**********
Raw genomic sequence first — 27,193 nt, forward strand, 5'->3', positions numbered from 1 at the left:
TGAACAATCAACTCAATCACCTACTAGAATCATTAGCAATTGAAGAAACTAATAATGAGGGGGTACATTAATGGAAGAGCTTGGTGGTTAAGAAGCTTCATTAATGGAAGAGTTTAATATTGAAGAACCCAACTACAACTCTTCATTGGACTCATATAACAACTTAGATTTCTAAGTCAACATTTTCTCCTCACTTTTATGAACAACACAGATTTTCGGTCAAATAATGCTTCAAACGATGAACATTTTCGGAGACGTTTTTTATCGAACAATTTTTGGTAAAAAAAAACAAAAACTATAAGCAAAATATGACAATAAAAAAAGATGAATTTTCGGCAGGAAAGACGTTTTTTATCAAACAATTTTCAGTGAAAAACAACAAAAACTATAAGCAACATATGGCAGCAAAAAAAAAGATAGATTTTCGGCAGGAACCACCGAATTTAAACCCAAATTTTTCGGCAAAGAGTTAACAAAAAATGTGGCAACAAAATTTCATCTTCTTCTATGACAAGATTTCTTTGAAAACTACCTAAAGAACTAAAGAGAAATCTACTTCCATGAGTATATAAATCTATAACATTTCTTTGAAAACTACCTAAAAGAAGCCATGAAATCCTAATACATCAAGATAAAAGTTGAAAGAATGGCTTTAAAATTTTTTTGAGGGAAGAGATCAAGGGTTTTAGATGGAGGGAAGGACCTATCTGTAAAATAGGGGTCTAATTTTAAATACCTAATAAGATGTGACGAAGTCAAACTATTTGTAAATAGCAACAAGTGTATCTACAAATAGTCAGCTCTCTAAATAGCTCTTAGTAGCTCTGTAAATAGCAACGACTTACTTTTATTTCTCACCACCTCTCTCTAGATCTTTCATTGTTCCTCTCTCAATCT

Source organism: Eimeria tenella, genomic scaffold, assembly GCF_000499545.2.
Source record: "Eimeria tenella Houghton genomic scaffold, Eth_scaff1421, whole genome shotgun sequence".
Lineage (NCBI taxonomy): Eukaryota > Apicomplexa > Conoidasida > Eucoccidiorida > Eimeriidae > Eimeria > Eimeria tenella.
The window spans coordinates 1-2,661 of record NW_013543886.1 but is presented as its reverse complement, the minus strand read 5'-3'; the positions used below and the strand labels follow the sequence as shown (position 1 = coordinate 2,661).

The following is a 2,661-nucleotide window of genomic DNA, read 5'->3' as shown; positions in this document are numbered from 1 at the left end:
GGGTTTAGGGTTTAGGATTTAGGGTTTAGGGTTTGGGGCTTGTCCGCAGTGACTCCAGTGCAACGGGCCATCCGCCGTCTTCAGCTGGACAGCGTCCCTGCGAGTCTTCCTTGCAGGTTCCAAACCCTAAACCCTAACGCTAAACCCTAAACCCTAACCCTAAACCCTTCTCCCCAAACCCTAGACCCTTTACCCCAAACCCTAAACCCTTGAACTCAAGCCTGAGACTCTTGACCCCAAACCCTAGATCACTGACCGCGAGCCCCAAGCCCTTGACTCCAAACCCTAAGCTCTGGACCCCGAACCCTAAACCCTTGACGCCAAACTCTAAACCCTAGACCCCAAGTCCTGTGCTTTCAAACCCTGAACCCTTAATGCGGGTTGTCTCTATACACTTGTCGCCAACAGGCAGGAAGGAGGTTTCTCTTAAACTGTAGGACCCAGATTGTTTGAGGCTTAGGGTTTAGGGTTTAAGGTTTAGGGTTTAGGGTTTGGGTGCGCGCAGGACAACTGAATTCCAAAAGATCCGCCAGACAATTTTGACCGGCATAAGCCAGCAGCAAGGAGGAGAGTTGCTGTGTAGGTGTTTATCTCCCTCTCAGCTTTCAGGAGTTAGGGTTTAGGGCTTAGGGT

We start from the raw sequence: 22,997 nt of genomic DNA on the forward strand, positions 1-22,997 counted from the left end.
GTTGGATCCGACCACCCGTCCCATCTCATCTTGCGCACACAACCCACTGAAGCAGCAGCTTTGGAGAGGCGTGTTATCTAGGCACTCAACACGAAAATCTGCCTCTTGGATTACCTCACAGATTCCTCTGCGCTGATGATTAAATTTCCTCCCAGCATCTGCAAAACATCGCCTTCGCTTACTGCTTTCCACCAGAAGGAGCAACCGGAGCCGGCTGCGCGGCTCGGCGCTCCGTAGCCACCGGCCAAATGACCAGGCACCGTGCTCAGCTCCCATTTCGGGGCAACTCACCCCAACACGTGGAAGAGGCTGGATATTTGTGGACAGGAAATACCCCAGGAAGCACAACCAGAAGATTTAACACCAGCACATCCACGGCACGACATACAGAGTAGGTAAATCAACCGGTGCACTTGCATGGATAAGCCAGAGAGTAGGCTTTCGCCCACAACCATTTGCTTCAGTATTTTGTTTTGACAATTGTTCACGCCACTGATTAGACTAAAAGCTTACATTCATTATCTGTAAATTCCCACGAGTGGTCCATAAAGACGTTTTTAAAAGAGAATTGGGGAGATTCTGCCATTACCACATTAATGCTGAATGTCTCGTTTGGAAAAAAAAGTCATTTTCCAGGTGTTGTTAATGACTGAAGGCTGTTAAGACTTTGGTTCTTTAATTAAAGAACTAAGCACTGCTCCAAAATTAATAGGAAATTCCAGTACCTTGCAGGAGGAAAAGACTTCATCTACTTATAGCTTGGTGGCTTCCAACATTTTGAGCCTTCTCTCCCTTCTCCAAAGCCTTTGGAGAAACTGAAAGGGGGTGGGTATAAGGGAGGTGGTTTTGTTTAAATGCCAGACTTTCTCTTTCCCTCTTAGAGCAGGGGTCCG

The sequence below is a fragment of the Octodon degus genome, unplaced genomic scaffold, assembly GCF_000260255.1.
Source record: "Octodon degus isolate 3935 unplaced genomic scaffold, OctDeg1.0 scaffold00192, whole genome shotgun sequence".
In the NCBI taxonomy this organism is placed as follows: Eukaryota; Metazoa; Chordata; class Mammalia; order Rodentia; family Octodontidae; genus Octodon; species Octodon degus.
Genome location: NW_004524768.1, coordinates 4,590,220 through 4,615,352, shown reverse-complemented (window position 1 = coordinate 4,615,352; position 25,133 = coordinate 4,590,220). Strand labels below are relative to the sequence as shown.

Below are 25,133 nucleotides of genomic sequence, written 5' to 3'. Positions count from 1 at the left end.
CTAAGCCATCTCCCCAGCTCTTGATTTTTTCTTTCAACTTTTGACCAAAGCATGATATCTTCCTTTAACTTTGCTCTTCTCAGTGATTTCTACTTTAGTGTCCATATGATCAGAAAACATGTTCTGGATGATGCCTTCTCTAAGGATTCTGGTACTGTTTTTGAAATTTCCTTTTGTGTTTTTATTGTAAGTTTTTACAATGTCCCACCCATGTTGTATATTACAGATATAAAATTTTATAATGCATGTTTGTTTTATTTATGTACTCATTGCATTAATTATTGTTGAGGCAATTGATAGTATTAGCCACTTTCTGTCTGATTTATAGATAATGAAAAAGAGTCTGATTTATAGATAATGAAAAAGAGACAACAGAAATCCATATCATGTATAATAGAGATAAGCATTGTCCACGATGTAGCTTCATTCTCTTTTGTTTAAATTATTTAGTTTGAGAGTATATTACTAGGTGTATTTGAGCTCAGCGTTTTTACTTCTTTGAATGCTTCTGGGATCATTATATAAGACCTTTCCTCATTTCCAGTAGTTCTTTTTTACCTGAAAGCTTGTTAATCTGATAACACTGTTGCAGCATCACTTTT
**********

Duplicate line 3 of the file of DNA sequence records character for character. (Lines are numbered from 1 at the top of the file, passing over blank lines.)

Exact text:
Source organism: Eimeria tenella, genomic scaffold, assembly GCF_000499545.2.